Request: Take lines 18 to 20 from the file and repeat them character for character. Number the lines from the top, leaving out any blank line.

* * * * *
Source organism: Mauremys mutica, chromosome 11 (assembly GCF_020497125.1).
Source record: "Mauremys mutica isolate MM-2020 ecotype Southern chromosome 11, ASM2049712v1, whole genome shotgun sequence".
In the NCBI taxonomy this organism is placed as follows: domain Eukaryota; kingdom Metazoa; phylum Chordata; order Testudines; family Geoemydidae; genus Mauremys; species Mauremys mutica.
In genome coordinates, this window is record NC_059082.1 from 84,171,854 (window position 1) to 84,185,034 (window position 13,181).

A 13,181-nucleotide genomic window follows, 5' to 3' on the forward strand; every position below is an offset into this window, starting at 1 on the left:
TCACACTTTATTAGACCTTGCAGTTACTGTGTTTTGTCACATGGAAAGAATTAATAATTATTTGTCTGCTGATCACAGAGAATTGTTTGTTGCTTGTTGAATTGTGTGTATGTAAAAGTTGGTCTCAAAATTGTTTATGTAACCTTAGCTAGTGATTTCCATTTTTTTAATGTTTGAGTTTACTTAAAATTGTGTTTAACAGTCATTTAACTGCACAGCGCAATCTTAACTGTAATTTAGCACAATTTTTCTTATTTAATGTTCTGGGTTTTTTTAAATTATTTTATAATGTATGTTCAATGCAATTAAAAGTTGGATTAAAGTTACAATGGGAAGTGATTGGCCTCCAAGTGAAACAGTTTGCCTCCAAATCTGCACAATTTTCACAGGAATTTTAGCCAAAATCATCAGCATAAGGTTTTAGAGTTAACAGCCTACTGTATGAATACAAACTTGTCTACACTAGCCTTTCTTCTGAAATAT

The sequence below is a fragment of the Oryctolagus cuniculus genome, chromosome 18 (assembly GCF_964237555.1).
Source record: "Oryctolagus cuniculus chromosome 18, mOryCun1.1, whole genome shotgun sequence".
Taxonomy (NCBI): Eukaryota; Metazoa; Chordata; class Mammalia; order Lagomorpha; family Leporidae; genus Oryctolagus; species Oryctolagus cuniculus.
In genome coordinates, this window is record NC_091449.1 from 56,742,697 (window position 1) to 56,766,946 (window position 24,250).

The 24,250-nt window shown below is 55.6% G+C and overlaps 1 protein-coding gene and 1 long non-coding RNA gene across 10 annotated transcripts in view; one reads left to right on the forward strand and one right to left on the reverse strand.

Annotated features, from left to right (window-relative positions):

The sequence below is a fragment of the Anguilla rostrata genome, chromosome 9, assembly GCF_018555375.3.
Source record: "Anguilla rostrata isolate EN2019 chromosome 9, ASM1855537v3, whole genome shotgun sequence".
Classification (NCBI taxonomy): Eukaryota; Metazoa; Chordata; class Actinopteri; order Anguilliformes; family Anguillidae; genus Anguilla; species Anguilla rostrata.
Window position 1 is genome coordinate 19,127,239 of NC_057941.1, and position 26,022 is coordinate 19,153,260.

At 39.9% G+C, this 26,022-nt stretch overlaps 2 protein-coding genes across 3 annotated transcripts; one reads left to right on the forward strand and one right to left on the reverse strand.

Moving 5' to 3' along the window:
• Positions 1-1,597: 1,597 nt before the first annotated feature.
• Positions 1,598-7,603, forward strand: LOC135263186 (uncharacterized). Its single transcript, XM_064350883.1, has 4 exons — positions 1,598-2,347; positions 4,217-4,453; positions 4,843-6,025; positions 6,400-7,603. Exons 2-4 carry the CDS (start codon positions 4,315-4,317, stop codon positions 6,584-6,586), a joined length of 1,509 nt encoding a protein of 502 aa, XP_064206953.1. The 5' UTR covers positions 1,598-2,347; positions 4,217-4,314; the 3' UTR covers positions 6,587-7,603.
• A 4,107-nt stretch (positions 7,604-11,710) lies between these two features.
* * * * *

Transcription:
Moving 5' to 3' along the window:
• Positions 1-1,597: 1,597 nt before the first annotated feature.
• Positions 1,598-7,603, forward strand: LOC135263186 (uncharacterized). Its single transcript, XM_064350883.1, has 4 exons — positions 1,598-2,347; positions 4,217-4,453; positions 4,843-6,025; positions 6,400-7,603. Exons 2-4 carry the CDS (start codon positions 4,315-4,317, stop codon positions 6,584-6,586), a joined length of 1,509 nt encoding a protein of 502 aa, XP_064206953.1. The 5' UTR covers positions 1,598-2,347; positions 4,217-4,314; the 3' UTR covers positions 6,587-7,603.